Why sous vide?

The delecate white is perfect if you want to break the egg up into your pasta as part of the sauce, which was really the original purpose of a sous vide egg. If you want a classic poached egg, you should poach it.

Pappardelle with walnut ragout, 75-degree sous vide egg:


I’d be interested in temp and timing or do you separate yolk from white for the cooking?

Cold Extra Large right from the fridge (AA and the fresher the better give less loose whites too). Just 75°F x 13 min, pop in cool water 30 seconds, crack over slotted spoon (I actually use a caviar spherification spoon) on a paper towel to blot away the loose whites, then slide onto whatever you want.

Another trick is you can dump the hot water, pour cold water on top to stop cooking, then turn the circulator back on to 130°F and they will hold at that temp without changing texture for a long time, so you can have them done and ready when you need to plate that course or for your friends to wake up for Eggs Benedict.

Must be 75C.


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Haha, yes 75°C/167°F, or the so-called “75-degree egg” (credited to Ideas in Food, circa 2010). Gives the same result as 63°C/145°F x 45 min, just faster (“63-degree egg”, credited to Hervé This around 2001, although his was really a 65-degree egg).

My minor contribution is figuring out that it takes 16 min at 167°F in the Anova Precision Oven at 100% relative humidity lol.

I have used the information on this site to guide my approach to eggs:

this guide will give you exactly the type of sous vide egg you are looking for
Chef Steps Sous Vide Egg Timer

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My answer to the OP was - I have no idea except for carrots, which are better. BUT today I decided to experiment with two racks of St. Louis cut ribs. Why? Because. I had bought them about a month ago, decided not to use them, sealed them in a vacuum sealer bag, put them in the freezer, took them out today to cook over the weekend, and decided that the seal was so good that it was worth a try. I thawed the bag and then started the sous vide at about 180 for an hour to get it warmed up and then dropped the temp to 160 for 7 hours. Removed from the bag, drained, wrapped in parchment paper, and refrigerated. Tomorrow I will smoke one rack and just grill the other. I will report back. I will go on record that I think (guess!) that the rack that is not smoked but just grilled, as in a reverse sear sous vide steak, will be better.

For the sous vide ribs referenced above. With photos for the incompetents in the group. :slight_smile:

I just used a big pot,


got the water almost to temp on the stove, tossed in the bag, which dropped the tamp a bit. tossed in my 50 year old Sabatier honing steel to hold it down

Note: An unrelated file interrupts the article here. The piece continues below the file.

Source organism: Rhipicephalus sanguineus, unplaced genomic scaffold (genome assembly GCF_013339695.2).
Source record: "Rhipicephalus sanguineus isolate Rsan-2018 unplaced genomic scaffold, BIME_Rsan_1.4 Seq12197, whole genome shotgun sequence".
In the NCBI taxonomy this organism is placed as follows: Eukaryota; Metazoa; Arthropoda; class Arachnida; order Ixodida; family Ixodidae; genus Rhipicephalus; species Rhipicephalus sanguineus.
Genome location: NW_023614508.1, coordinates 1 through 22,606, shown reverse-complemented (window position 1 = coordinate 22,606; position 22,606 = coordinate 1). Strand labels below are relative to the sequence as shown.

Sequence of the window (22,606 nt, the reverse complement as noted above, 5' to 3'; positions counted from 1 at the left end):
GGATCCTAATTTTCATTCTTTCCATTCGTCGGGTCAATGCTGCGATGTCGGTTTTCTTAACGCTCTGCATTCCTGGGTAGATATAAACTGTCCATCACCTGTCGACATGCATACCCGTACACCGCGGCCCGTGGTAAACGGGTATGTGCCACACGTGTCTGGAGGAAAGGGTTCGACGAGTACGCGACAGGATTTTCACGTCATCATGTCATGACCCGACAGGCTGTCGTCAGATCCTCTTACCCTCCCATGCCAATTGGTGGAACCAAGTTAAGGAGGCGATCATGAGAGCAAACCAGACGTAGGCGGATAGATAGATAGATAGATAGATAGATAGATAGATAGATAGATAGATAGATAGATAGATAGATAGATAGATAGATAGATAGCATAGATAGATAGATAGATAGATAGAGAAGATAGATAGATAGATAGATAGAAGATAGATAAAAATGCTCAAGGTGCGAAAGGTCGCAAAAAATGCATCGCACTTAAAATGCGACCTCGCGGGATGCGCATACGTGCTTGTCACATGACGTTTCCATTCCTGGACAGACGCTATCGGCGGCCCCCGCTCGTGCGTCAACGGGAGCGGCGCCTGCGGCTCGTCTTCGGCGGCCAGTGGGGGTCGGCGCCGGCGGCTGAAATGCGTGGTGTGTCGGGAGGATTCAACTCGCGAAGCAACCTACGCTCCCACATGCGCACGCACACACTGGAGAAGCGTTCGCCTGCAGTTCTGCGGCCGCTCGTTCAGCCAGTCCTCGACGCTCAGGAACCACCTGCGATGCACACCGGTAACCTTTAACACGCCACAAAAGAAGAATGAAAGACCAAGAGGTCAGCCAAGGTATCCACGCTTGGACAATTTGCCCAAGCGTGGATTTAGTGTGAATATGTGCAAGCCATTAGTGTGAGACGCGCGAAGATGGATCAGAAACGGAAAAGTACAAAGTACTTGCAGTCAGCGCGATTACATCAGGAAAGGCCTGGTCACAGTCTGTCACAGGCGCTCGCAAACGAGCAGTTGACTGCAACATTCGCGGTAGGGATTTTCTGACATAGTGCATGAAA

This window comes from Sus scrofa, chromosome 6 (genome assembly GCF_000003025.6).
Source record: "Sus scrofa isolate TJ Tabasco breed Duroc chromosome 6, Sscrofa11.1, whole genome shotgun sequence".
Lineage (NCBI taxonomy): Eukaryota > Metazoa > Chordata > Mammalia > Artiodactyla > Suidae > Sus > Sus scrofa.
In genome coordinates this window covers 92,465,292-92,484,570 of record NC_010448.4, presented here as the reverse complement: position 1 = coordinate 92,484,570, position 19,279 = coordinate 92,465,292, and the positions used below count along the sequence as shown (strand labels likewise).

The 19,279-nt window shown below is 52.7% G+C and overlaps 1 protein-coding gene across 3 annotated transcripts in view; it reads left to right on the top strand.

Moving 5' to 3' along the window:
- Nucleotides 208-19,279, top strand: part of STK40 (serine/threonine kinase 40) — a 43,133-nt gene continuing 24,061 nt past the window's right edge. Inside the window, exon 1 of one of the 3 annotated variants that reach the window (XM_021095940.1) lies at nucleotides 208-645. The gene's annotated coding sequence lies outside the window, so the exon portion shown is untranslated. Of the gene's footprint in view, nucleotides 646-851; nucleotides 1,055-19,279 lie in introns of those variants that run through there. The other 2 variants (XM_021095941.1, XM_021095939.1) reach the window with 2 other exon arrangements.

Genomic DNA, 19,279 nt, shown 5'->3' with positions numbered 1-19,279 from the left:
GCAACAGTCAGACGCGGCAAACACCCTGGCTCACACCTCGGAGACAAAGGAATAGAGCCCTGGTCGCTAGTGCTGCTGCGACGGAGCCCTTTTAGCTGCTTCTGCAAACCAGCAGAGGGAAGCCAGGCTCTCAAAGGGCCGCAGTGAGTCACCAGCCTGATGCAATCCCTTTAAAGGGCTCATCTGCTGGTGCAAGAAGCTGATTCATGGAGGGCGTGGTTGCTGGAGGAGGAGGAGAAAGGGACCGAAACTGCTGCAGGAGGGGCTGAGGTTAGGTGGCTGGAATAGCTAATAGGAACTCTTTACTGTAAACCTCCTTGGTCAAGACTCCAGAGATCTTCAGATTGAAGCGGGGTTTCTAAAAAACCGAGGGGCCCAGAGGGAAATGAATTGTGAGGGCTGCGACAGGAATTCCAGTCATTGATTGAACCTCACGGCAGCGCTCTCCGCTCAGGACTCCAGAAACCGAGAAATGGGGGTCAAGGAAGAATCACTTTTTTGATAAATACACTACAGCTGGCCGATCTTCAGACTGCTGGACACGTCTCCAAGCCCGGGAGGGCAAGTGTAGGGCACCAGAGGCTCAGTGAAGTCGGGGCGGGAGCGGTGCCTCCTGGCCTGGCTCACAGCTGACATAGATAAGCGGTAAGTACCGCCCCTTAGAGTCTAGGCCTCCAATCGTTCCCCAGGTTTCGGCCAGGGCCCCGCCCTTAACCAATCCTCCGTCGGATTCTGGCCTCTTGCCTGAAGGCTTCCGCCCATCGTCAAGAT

immersed the large Anova, and wrapped the pot in a large towel to reduce heat loss. Seemed to work fine, but I think some high temp bubble wrap would be better. I used two giant metal clips to hold the towel to the pot:



Assuming the seal on your freezer bag is fine, there is no reason you have to thaw the ribs (or anything else) before putting in the sous vide. Just add a little time to your cooking plan.

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Yes, but from the point of view of efficient energy use, I decided to thaw passively and run the Anova for less time. It also allowed me to check the seal before immersion, since sometimes my seals could be better. My vacuum sealer is probably over 20 years old and I have been known to have “issues.”

I see that ChefSteps has updated their shrimp.
150f/66c for 20 minutes.
(Jumbo Shrimp)

Anyone tried it. Local shrimp are amzing this year in Chas so far.

I have been using 158 for around 10 min, 150 for 20 probably isn’t much different. We have had some amazing shrimp in my area also. Make sure to get them in an ice bath when they come out of the circulator, sets a great texture on them.

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Whole shrimp or shelled and cleaned first?

I just cooked U-12 in my APO at 212 F with 100% steam for 6 minutes. Ice bath for sure. These were cleaned but not shelled.

I did shelled and cleaned. One great use for a circulator is for frozen shrimp. I’ve started putting a pound of unpeeled frozen shrimp in a bag with some olive oil, bay leaves, salt, pepper and cooking from frozen. The shrimp don’t take much longer to cook and you get a really great shrimp stock. Way faster than waiting for them to thaw.

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The ChefSteps recipe using peeled shrimp in the bag in one layer, then adds the shells on top of the shrimp. I like the idea.
I’ll try it on Friday and report.

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